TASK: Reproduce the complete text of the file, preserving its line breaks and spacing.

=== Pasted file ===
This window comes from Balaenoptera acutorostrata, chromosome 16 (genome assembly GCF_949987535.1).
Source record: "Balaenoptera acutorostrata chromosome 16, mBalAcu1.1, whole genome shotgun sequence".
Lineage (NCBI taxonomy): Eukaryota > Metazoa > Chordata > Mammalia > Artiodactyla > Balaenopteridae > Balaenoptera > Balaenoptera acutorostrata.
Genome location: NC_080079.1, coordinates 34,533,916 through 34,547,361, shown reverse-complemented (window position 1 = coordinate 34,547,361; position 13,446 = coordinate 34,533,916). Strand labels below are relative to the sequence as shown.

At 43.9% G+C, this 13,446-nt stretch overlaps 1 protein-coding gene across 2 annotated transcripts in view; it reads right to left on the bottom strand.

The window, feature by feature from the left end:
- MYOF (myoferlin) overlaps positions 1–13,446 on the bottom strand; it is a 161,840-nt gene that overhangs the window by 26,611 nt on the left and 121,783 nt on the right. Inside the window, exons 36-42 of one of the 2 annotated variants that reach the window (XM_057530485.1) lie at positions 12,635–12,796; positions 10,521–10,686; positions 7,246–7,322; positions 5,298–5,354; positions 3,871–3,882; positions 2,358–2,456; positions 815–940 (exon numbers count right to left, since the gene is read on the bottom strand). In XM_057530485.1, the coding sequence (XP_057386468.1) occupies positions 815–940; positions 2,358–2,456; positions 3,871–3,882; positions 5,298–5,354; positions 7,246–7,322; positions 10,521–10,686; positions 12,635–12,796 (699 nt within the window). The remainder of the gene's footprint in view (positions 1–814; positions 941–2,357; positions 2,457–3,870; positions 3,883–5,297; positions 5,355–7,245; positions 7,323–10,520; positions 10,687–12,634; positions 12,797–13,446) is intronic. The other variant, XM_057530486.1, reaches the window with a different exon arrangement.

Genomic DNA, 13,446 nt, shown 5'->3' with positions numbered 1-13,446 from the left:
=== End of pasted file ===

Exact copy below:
This window comes from Balaenoptera acutorostrata, chromosome 16 (genome assembly GCF_949987535.1).
Source record: "Balaenoptera acutorostrata chromosome 16, mBalAcu1.1, whole genome shotgun sequence".
Lineage (NCBI taxonomy): Eukaryota > Metazoa > Chordata > Mammalia > Artiodactyla > Balaenopteridae > Balaenoptera > Balaenoptera acutorostrata.
Genome location: NC_080079.1, coordinates 34,533,916 through 34,547,361, shown reverse-complemented (window position 1 = coordinate 34,547,361; position 13,446 = coordinate 34,533,916). Strand labels below are relative to the sequence as shown.

At 43.9% G+C, this 13,446-nt stretch overlaps 1 protein-coding gene across 2 annotated transcripts in view; it reads right to left on the bottom strand.

The window, feature by feature from the left end:
- MYOF (myoferlin) overlaps positions 1–13,446 on the bottom strand; it is a 161,840-nt gene that overhangs the window by 26,611 nt on the left and 121,783 nt on the right. Inside the window, exons 36-42 of one of the 2 annotated variants that reach the window (XM_057530485.1) lie at positions 12,635–12,796; positions 10,521–10,686; positions 7,246–7,322; positions 5,298–5,354; positions 3,871–3,882; positions 2,358–2,456; positions 815–940 (exon numbers count right to left, since the gene is read on the bottom strand). In XM_057530485.1, the coding sequence (XP_057386468.1) occupies positions 815–940; positions 2,358–2,456; positions 3,871–3,882; positions 5,298–5,354; positions 7,246–7,322; positions 10,521–10,686; positions 12,635–12,796 (699 nt within the window). The remainder of the gene's footprint in view (positions 1–814; positions 941–2,357; positions 2,457–3,870; positions 3,883–5,297; positions 5,355–7,245; positions 7,323–10,520; positions 10,687–12,634; positions 12,797–13,446) is intronic. The other variant, XM_057530486.1, reaches the window with a different exon arrangement.

Genomic DNA, 13,446 nt, shown 5'->3' with positions numbered 1-13,446 from the left: